There is a prevalent belief that the poor are more likely to enlist in the military than their non-poor counterparts. Although the supporting evidence is mixed, 64 percent of military recruits in were from counties with a median household income lower than the national median, and the three largest schools or programs from which recruits were drawn were GED high school diploma alternative and job centers. Women from poor, rural areas can be expected to be more likely to enlist in the A few good women needed if their career progression prospects, and thus their expected pay, are greater.
The combat exclusion policy not only legalized sex discrimination with respect to military asments, but it may also have contributed to a hostile work environment for women.
Particularly in the Army, where women have been serving A few good women needed combat fields in an unofficial capacity, the opening of 13, asments formerly reserved for male candidates will potentially improve their visibility and, thus, their social status within the organization. The new asment policy is a step toward ending categorical exclusions and allowing all qualified candidates to compete for jobs and promotions. This policy is also an opportunity to advance the career progression, economic opportunity, and social equality of women in the military; evidence of which may begin to emerge now that the Services have drafted and begun implementing their own employment and asment policies.
During the debate surrounding gender inclusion in combat asments, however, several new issues came to light. For example, women are underrepresented in recent accessions across all Services, even those that had historically been more inclusive: Women comprise nearly 50 percent of the eligible recruiting pool but only 7 Marine Corps to 22 percent Air Force of recent enlisted accessions. These figures may be contingent on the of available positions or by enlistment eligibility criteria women are disqualified at a higher rate than men. The move towards gender inclusion in combat-related roles marks ificant progress and creates an opportunity for further improvement.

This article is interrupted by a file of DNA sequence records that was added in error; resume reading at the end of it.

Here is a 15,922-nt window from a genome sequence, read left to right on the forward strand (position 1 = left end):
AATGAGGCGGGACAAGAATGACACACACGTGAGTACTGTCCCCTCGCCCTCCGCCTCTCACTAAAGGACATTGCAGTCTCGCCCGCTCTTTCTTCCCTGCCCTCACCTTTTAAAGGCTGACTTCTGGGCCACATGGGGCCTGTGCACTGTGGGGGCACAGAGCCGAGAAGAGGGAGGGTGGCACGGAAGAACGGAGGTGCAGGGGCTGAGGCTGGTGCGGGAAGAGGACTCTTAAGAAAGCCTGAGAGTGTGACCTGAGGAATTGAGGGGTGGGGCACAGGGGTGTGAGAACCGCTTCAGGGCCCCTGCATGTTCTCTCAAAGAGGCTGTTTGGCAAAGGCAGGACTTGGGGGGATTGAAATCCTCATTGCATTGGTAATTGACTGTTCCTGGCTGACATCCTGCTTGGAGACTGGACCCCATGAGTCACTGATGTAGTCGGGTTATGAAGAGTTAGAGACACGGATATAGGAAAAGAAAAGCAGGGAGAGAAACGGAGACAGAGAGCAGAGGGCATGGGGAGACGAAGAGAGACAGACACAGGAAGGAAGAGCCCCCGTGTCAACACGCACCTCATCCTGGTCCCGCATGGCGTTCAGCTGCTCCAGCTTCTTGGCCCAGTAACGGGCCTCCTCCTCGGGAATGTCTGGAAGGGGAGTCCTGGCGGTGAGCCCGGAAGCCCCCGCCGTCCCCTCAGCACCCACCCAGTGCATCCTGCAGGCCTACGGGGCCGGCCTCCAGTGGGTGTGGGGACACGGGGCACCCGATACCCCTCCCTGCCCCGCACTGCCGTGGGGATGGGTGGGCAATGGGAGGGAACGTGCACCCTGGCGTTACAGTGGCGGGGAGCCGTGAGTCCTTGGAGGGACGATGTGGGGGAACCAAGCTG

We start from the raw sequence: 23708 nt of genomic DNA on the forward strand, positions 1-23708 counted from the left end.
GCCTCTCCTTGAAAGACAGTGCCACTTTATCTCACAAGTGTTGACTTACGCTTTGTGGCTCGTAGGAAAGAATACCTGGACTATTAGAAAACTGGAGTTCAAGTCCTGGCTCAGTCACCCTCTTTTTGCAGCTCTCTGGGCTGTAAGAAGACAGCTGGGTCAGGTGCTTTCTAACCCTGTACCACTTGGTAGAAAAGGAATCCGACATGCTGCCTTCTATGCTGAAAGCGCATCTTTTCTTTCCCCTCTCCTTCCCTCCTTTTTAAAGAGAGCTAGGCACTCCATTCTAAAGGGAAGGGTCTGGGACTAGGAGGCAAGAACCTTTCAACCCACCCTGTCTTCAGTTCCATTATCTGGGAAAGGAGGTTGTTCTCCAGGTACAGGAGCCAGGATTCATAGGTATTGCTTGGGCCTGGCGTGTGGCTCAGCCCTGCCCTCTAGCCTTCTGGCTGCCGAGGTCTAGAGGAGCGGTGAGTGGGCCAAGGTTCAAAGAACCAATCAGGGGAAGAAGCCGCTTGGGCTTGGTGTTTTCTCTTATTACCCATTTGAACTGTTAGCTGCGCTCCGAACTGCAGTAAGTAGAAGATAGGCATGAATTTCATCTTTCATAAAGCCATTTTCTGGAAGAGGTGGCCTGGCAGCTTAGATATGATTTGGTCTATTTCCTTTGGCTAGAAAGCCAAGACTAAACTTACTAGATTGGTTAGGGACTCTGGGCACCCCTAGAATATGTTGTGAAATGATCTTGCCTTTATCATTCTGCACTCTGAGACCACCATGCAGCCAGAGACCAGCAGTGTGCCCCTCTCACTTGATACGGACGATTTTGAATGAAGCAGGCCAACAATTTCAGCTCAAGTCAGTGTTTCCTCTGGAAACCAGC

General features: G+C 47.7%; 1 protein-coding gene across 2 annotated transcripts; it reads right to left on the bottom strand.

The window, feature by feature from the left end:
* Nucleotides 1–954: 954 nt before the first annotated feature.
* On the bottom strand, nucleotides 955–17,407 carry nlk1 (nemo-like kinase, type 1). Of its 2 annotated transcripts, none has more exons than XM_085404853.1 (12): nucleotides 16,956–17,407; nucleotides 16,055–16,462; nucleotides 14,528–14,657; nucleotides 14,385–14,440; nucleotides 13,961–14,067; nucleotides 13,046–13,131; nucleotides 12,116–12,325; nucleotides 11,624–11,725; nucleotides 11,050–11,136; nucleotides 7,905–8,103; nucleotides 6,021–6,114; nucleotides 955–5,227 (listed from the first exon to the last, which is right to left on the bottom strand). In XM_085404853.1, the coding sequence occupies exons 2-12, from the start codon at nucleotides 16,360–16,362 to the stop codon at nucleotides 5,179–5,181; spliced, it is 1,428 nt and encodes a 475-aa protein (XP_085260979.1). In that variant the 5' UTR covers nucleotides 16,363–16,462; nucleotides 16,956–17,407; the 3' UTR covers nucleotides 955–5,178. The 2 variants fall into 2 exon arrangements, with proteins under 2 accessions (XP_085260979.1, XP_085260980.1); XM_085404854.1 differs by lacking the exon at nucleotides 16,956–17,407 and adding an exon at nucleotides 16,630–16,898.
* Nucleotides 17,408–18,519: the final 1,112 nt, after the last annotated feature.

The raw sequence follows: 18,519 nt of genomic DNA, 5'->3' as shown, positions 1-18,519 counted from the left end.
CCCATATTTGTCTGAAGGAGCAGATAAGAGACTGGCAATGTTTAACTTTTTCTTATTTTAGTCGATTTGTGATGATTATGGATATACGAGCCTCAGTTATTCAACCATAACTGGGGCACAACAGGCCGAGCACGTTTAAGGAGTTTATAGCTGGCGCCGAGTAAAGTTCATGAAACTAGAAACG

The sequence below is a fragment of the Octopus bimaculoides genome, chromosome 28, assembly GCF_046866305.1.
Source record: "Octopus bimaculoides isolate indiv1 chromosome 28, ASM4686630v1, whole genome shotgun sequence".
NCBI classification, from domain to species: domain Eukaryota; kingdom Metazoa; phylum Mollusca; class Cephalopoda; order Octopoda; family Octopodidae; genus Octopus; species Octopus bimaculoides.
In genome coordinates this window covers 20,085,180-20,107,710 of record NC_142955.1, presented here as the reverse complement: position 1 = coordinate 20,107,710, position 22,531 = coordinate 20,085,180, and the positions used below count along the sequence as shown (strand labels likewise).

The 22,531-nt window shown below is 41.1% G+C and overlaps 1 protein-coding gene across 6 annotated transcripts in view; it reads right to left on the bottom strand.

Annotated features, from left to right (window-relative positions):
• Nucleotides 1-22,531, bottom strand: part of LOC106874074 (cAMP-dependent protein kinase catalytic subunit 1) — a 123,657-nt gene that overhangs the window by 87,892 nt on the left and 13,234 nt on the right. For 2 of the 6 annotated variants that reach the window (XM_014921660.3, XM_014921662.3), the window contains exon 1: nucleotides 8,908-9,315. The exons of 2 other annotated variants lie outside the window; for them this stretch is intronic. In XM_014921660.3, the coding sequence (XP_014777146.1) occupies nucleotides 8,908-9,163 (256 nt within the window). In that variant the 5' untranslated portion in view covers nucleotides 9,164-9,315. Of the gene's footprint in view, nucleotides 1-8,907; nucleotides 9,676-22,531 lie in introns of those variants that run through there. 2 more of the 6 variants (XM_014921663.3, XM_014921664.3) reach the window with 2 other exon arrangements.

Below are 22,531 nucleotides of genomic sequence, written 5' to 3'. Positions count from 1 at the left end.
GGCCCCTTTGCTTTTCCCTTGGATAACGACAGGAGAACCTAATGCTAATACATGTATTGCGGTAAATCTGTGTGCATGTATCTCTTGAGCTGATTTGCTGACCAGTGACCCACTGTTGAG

The DoD should next consider the standardization of enlistment eligibility criteria, the factors influencing women not to reenlist, individual bias across the Services—particularly among commanding officers, and the prevalence of sexual violence. These phenomena likely play an important role in the inclusion of women at all levels within the U. Fully understanding these issues, creating a truly inclusive work environment, and empowering women by putting necessary accommodations in place will create a more efficient and effective military organization.
Jennifer L. Jen is also interested in gender equality and corporate social responsibility. Harrell, Laura L. Miller Lolita C. Baldor Harrell, Jennifer Sloan Photo credit: Wikimedia Commons The inclusion of women in the United States military has been a topic of debate since the American Revolution. An Outdated Policy in Modern Warfare The repeal of combat exclusion merely brings policy in line with on-the-ground practice, a discrepancy rooted in definitional confusion. Career progression for servicewomen The career prospects for women serving in the military have been steadily improving: Between Fiscal Years andthe of women who constituted officer accessions across DoD increased percent, from 8 to 21 percent.
Economic power of servicewomen There is a prevalent belief that the poor are more likely to enlist in the military than their non-poor counterparts. Youths living in the most sparsely populated zip codes are 22 percent more likely to the Army, with an opposite trend in cities. Regionally, most enlistees come from the South 40 percent and West 24 percent. Author Biography Jennifer L. Department of Defense U. DoD ,A few good women needed